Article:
On the day it was revealed that Nick Faldo plans to use DJ Spoony and the drummer from Iron Maiden to inspire his team at Kentucky next month, two young Englishmen declared their eagerness to be a part of the party.
For Justin Rose and Oliver Wilson these next four days of the Johnnie Walker Championship could just be some of the most nerve-wracking of their short careers.
It seems unthinkable, however, that Rose will not still be in the top 10 of the Ryder Cup standings come Sunday evening. To drop out, the player ranked 14th in the world would need to miss the cut and three of the following to happen – Nick Dougherty to win, Ross Fisher to be in the top two, Martin Kaymer in the top five, Oliver Wilson in the top seven and Soren Hansen in the top 28. When he says "it is a dream to play in the Ryder Cup", Rose is dreaming from a position of some comfort.
If only Wilson could boast the same. The 27-year-old from Mansfield holds a mere £14,000 advantage over the German Martin Kaymer and will feel the breath down his neck all week. The player who would become the first to appear in a Ryder Cup without ever having won a fully-fledged tournament is determined to ignore it. "There's so many connotations and so many things that could happen that, if you got caught up thinking about it, the golf would become almost a sideshow," Wilson said. "Saying that, it is exciting."
Neither will they assist Dougherty, or Fisher the two other Brits with chances of making their Ryder Cup debuts. What may seem harsh is that should either of them only just fail there is no likelihood of a wild card. It now appears to be a three-man race – Paul Casey, Darren Clarke, Ian Poulter – for the two captain's picks, although the word here remains to be that Poulter must be extremely confident of getting the nod.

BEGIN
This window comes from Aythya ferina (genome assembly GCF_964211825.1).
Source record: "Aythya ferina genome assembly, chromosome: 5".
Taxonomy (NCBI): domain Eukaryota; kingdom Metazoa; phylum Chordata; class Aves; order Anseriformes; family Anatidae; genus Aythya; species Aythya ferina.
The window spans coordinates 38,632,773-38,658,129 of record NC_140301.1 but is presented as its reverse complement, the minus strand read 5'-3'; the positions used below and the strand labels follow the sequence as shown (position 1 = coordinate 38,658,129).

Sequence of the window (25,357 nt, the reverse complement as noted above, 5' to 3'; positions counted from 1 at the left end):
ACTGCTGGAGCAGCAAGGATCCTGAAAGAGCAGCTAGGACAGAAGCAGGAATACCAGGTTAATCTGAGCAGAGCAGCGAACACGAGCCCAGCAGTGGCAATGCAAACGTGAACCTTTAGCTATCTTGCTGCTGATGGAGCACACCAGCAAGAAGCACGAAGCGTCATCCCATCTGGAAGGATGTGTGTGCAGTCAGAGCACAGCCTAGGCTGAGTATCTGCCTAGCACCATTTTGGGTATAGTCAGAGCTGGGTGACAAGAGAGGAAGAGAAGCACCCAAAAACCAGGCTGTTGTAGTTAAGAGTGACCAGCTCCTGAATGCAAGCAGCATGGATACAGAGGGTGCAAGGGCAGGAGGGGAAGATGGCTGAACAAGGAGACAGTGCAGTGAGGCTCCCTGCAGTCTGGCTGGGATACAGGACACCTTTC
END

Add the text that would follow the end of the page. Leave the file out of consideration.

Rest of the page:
The fact that Poulter decided to withdraw from this event, when still holding a live chance of qualifying, has inevitably inspired the tongues to wag and although Darren Clarke was not about to get drawn into the rumour-mongering he was prepared to state his disappointment at Poulter's actions, if only because it could have made Faldo's selection far less arduous. "Most of us would have liked to see him trying to qualify," said the resurgent Clarke.
As it is, Faldo may be focusing on the younger element featuring in Valhalla; certainly if his plans for the team-room "entertainment" is anything to go by. "We're going with drum kits," he told the magazine, Golf World, which was published yesterday. "I'm friends with Nicko McBrain, the drummer from Iron Maiden – he's a legend. I wanted to have stuff that helps the guys go crash, bang, wallop for half an hour. DJ Spoony is doing the official music. He's in charge of giving us some cool, inspirational stuff."
Perhaps it might be better if Monty's not there, after all.
Picking Europe's Ryder Cup team
The top five Europeans in the world rankings points list qualify automatically. The top five players on the European Tour list make up the top 10.
The Johnnie Walker championship this weekend is the last event that counts toward the Ryder Cup points totals.
The squad below is correct according to the lists on 25 August:
1. Padraig Harrington (Irl)
2. Sergio Garcia (Sp)
3. Lee Westwood (Eng)
4. Henrik Stenson (Swe)
5. Robert Karlsson (Swe)
6. Miguel Angel Jimenez (Sp)
7. Graeme McDowell (N. Irl)
8. Justin Rose (Eng)
9. Soren Hansen (Den)
10. Oliver Wilson (Eng)
Possible qualifiers: Martin Kaymer, Ross Fisher, Nick Dougherty (next on European points list).
The captain, Nick Faldo, then selects two more players as wild cards. His picks will be announced on Sunday.
Possible wild-card players: C Montgomerie, P McGinley, D Clarke, I Poulter and P Casey (of these five, the only one not playing at Gleneagles this weekend is Poulter).